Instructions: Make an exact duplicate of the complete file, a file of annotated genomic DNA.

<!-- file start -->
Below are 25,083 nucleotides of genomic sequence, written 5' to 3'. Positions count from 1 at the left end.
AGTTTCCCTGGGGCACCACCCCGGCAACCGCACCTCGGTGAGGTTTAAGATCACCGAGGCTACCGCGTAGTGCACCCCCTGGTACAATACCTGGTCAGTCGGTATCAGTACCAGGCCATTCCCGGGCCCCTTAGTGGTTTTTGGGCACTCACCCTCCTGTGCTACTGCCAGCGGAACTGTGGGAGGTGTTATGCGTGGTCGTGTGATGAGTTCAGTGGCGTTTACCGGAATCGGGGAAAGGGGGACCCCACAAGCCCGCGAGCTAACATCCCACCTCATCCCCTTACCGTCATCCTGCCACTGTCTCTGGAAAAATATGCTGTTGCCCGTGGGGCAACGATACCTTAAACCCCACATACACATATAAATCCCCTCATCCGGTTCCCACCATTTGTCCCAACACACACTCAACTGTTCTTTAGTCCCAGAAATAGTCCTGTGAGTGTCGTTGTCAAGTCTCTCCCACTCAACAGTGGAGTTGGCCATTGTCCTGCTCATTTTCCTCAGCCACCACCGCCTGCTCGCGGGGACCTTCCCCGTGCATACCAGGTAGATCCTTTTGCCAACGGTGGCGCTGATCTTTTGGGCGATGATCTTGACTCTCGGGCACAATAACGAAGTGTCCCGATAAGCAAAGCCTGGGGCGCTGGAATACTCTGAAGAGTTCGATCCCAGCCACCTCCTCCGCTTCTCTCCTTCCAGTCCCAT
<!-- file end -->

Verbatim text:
Below are 25,083 nucleotides of genomic sequence, written 5' to 3'. Positions count from 1 at the left end.
AGTTTCCCTGGGGCACCACCCCGGCAACCGCACCTCGGTGAGGTTTAAGATCACCGAGGCTACCGCGTAGTGCACCCCCTGGTACAATACCTGGTCAGTCGGTATCAGTACCAGGCCATTCCCGGGCCCCTTAGTGGTTTTTGGGCACTCACCCTCCTGTGCTACTGCCAGCGGAACTGTGGGAGGTGTTATGCGTGGTCGTGTGATGAGTTCAGTGGCGTTTACCGGAATCGGGGAAAGGGGGACCCCACAAGCCCGCGAGCTAACATCCCACCTCATCCCCTTACCGTCATCCTGCCACTGTCTCTGGAAAAATATGCTGTTGCCCGTGGGGCAACGATACCTTAAACCCCACATACACATATAAATCCCCTCATCCGGTTCCCACCATTTGTCCCAACACACACTCAACTGTTCTTTAGTCCCAGAAATAGTCCTGTGAGTGTCGTTGTCAAGTCTCTCCCACTCAACAGTGGAGTTGGCCATTGTCCTGCTCATTTTCCTCAGCCACCACCGCCTGCTCGCGGGGACCTTCCCCGTGCATACCAGGTAGATCCTTTTGCCAACGGTGGCGCTGATCTTTTGGGCGATGATCTTGACTCTCGGGCACAATAACGAAGTGTCCCGATAAGCAAAGCCTGGGGCGCTGGAATACTCTGAAGAGTTCGATCCCAGCCACCTCCTCCGCTTCTCTCCTTCCAGTCCCAT